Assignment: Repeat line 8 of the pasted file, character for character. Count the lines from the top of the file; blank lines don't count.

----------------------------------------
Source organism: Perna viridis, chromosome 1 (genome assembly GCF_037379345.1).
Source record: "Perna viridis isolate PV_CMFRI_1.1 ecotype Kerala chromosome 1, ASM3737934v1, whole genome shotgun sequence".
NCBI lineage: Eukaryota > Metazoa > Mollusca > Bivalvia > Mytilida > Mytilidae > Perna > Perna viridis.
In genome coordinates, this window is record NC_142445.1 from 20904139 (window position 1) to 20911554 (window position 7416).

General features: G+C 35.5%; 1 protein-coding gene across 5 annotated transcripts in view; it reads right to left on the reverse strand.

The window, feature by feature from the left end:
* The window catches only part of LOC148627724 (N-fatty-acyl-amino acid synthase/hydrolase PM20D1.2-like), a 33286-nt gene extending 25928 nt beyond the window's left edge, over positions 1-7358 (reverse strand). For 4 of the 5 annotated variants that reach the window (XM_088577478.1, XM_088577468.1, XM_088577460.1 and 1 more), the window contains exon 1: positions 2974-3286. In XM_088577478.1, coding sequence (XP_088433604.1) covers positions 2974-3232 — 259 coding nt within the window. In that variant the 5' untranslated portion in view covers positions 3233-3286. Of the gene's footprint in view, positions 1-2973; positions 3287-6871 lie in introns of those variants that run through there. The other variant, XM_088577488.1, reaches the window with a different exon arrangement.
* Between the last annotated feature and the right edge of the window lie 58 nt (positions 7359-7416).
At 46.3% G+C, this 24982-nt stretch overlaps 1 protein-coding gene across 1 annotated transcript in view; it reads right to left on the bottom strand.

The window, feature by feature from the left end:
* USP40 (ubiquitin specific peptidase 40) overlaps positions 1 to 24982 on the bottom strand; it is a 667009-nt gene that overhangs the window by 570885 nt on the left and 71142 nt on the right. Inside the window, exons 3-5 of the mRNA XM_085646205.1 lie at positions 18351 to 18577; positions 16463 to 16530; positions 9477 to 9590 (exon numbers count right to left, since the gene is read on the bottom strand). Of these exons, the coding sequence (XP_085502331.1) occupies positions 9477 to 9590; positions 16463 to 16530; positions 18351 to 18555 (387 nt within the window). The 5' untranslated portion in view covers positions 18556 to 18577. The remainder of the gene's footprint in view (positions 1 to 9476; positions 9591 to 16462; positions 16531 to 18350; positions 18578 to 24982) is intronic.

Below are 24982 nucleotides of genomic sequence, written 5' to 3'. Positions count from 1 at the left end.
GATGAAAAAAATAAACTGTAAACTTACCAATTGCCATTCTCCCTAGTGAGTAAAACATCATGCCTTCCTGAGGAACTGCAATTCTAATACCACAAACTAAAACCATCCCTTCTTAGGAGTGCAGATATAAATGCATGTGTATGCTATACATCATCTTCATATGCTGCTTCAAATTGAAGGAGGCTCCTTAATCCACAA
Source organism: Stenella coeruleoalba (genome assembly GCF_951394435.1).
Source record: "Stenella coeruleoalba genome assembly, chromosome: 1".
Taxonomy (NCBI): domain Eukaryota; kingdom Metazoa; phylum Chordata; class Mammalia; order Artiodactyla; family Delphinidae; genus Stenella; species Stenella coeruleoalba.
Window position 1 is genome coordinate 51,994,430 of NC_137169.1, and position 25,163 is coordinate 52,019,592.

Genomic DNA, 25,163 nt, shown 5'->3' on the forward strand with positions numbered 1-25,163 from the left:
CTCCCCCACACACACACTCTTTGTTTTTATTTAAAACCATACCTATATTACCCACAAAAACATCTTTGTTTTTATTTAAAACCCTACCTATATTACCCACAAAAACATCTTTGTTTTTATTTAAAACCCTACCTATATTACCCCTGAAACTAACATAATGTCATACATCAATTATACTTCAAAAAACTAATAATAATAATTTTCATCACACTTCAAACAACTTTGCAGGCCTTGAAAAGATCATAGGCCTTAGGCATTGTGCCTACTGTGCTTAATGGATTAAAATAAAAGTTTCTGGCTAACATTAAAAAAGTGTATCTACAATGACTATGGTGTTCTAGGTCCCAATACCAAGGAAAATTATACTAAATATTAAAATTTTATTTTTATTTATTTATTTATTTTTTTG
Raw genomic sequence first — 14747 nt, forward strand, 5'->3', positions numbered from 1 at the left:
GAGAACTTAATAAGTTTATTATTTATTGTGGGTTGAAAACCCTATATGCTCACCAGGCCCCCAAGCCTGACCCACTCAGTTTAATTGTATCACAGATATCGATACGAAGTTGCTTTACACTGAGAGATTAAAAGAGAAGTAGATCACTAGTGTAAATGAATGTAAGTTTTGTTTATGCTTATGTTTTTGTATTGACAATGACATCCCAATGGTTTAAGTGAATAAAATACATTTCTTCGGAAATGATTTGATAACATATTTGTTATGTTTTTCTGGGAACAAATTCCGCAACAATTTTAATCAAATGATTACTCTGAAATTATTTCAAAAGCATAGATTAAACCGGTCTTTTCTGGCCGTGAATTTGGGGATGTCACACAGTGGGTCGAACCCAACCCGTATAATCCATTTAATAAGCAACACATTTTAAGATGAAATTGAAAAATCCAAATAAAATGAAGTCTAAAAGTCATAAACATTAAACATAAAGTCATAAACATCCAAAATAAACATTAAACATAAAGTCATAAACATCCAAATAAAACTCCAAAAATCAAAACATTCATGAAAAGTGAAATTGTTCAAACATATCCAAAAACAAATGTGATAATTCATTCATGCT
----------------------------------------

* Between the last annotated feature and the right edge of the window lie 58 nt (positions 7359-7416).